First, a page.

Tuesday, June 18, 2024

General Assembly Sends Major Changes to Sales Tax Laws to the Governor

As part of Governor Pritzker’s proposed budget, he lobbied for the elimination of the “grocery tax,” which the Governor argues is a regressive tax which disproportionately affects members of the community with the lowest income. The grocery tax is a part of the State’s sales tax that applies to “food purchased for consumption off the premises where it is sold,” or groceries. By comparison, a “food and beverage tax” applies to food purchased for immediate consumption on the premises from where it is purchased – like from a restaurant.  Because the grocery tax comprises a part of the tax revenue the State shares with cities and villages, the elimination of the grocery tax would result in a reduction of local revenues.

House Bill 3144 was adopted by the General Assembly on June 3, 2024, and would eliminate the grocery tax as of January 1, 2026. HB 3144 would also create the Municipal Grocery Occupation Tax Law that permits all Illinois municipalities to levy a local grocery tax of up to 1% beginning after January 1, 2026. The Municipal Grocery Occupation Tax would be administered, collected, and distributed by the State, as with other local sales taxes. October 1, 2025 is the proposed deadline for municipalities to adopt and file a tax ordinance with the Department of Revenue if they want to begin collecting the local grocery tax on January 1, 2026.

While the local grocery tax is designed to achieve revenue neutrality, House Bill 3144 makes an even more important change for non-home rule cities and villages. Currently, Section 8-11.1-1 of the Illinois Municipal Code requires non-home rule municipalities to obtain referendum approval as a condition of levying a local sales tax. Upon the enactment of HB 3144 into law, non-home rule municipalities will be able to levy a local sales tax without voter approval. The non-home rule sales tax can be levied in 0.25% increments and remains capped at 1%. The local sales tax can be commenced either January 1 or July 1 each year, provided the ordinance enacting the tax is filed with the State by October 1 or April 1, respectively.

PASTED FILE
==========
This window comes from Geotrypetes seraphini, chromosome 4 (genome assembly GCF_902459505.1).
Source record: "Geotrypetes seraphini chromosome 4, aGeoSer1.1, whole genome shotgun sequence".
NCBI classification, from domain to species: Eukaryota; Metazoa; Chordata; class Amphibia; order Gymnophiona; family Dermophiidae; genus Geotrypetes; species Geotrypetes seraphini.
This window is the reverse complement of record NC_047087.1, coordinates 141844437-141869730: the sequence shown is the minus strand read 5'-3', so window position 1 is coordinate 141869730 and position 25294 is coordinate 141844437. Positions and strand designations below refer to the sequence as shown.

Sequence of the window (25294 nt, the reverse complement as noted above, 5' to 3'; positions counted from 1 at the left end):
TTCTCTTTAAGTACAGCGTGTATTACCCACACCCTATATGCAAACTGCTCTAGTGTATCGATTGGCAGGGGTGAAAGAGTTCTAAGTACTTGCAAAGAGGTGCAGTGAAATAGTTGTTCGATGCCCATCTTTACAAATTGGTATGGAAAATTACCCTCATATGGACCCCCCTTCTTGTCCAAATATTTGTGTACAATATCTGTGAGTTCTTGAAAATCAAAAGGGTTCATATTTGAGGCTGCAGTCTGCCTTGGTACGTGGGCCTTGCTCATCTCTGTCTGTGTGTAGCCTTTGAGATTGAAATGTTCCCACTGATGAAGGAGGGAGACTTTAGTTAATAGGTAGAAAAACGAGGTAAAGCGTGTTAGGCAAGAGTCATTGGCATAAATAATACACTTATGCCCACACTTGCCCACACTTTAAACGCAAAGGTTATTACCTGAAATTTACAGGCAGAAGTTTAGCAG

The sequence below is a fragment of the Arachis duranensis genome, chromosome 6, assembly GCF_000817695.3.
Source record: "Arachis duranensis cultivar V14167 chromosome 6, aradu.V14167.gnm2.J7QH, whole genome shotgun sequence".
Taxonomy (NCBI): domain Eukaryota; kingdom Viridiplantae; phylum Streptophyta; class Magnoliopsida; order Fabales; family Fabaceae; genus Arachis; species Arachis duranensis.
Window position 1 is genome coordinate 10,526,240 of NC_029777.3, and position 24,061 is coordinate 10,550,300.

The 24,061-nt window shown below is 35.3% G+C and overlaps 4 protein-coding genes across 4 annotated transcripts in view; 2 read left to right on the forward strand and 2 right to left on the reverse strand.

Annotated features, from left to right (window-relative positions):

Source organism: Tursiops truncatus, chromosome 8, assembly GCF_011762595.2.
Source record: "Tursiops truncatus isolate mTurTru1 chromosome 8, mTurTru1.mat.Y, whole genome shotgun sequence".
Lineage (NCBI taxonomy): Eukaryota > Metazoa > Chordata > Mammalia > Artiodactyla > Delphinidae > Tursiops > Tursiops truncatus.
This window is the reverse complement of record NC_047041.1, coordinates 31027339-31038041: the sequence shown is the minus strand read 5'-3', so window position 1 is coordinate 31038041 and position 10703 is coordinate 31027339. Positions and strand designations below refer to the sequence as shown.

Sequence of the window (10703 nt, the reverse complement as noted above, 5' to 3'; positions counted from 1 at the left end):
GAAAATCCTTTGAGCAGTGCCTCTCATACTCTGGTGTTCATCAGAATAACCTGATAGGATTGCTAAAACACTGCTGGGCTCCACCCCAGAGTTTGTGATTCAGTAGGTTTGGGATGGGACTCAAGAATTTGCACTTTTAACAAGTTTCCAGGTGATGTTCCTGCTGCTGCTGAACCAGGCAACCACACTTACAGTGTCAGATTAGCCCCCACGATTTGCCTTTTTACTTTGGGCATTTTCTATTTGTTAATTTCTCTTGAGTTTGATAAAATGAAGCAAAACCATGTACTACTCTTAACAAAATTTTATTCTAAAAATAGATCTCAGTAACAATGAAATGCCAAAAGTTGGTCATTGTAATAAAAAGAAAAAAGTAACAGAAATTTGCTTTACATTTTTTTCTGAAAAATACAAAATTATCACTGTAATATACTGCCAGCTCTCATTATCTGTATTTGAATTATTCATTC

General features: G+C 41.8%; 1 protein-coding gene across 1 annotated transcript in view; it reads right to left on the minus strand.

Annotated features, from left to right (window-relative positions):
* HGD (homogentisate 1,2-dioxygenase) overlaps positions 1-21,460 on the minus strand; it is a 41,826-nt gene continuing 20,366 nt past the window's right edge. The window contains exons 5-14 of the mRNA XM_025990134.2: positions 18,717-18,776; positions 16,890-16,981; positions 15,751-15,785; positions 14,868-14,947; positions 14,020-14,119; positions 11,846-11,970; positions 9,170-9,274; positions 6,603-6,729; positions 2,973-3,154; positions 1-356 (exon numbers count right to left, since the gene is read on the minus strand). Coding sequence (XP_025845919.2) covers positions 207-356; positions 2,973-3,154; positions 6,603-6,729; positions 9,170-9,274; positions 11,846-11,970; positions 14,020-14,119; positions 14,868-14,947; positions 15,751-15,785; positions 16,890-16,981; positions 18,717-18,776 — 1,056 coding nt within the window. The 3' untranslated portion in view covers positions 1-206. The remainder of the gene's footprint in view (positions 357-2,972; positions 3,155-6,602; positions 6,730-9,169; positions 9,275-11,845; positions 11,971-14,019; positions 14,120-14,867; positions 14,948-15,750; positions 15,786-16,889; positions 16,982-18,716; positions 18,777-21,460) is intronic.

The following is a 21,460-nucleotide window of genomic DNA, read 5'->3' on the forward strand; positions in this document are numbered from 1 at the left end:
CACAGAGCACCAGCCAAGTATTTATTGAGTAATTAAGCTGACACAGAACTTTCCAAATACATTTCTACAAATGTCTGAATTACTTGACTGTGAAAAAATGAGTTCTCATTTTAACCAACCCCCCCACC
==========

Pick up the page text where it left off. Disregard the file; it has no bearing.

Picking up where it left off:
Keep an eye on the status of HB 3144 to see whether the Governor approves this legislation.

Post Authored by Adam Simon, Ancel Glink

Monday, June 17, 2024

Time is Money: U.S. Department of Labor Raises the Bar on Overtime Exemptions

The U.S. Department of Labor (Department) has issued a final rule that changes the salary threshold necessary for white-collar employees to be classified as exempt from overtime requirements under the Fair Labor Standards Act (FLSA). For a white-collar employee to be considered exempt under the FLSA, the following three criteria must be met:

   (1) The employee must be paid a fixed salary;

   (2) The salary must meet a minimum specified amount; and

   (3) The employee must primarily be engaged in executive, administrative, or professional duties.

The overtime rule raises the salary-threshold levels in two phases. Beginning July 1, 2024, the threshold initially increases from $684 per week to $844 per week. The second phase begins January 1, 2025, at which time the threshold increases to $1,128 per week (equivalent to $58,656 per year).

But the increases don’t stop there. In drafting the rule, the Department recognized the need to update earnings thresholds regularly. As a result, the threshold will automatically increase every three years beginning July 1, 2027. The automatic increases are based upon wage data at the time of the update.